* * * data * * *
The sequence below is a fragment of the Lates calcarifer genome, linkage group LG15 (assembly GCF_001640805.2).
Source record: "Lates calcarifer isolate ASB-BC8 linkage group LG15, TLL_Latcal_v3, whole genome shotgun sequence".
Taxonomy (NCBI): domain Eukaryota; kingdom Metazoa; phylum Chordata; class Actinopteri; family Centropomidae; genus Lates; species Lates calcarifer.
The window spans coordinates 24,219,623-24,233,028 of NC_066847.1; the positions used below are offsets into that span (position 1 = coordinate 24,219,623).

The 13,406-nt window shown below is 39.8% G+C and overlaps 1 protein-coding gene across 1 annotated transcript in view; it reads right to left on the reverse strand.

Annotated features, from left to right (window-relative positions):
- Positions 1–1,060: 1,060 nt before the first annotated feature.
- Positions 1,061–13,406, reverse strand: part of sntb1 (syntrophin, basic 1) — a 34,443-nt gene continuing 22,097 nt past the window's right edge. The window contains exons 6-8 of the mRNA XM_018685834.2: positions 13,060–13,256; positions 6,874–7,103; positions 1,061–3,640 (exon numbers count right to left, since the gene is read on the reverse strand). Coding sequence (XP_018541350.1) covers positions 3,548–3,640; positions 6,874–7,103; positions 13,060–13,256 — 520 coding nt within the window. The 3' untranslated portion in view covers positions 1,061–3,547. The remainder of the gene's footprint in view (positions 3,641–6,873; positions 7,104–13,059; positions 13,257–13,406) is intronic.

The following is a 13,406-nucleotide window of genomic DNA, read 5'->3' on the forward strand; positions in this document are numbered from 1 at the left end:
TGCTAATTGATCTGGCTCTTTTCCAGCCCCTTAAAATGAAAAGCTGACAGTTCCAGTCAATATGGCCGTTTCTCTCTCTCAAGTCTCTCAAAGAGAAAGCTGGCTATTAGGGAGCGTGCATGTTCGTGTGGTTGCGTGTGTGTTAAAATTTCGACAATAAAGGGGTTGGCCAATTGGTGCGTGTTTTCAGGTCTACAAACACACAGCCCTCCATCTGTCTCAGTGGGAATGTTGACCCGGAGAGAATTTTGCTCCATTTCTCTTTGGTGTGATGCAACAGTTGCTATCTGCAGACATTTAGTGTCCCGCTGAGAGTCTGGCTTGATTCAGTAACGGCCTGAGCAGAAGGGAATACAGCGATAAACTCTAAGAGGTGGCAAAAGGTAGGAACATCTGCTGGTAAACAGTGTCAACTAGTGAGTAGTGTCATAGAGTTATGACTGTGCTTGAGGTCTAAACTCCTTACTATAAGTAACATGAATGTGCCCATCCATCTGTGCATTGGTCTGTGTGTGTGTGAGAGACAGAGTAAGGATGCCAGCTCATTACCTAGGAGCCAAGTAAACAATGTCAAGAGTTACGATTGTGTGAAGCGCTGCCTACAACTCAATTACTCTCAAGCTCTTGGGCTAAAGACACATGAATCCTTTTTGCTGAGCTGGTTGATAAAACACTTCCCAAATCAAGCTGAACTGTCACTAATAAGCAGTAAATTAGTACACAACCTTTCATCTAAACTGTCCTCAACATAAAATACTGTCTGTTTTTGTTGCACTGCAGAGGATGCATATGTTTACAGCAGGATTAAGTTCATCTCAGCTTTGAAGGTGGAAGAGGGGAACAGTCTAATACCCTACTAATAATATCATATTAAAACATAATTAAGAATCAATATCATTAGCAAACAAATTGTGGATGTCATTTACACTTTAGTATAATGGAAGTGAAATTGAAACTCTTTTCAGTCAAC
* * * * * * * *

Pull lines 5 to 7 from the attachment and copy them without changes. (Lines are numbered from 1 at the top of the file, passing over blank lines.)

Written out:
The 13,406-nt window shown below is 39.8% G+C and overlaps 1 protein-coding gene across 1 annotated transcript in view; it reads right to left on the reverse strand.

Annotated features, from left to right (window-relative positions):
- Positions 1–1,060: 1,060 nt before the first annotated feature.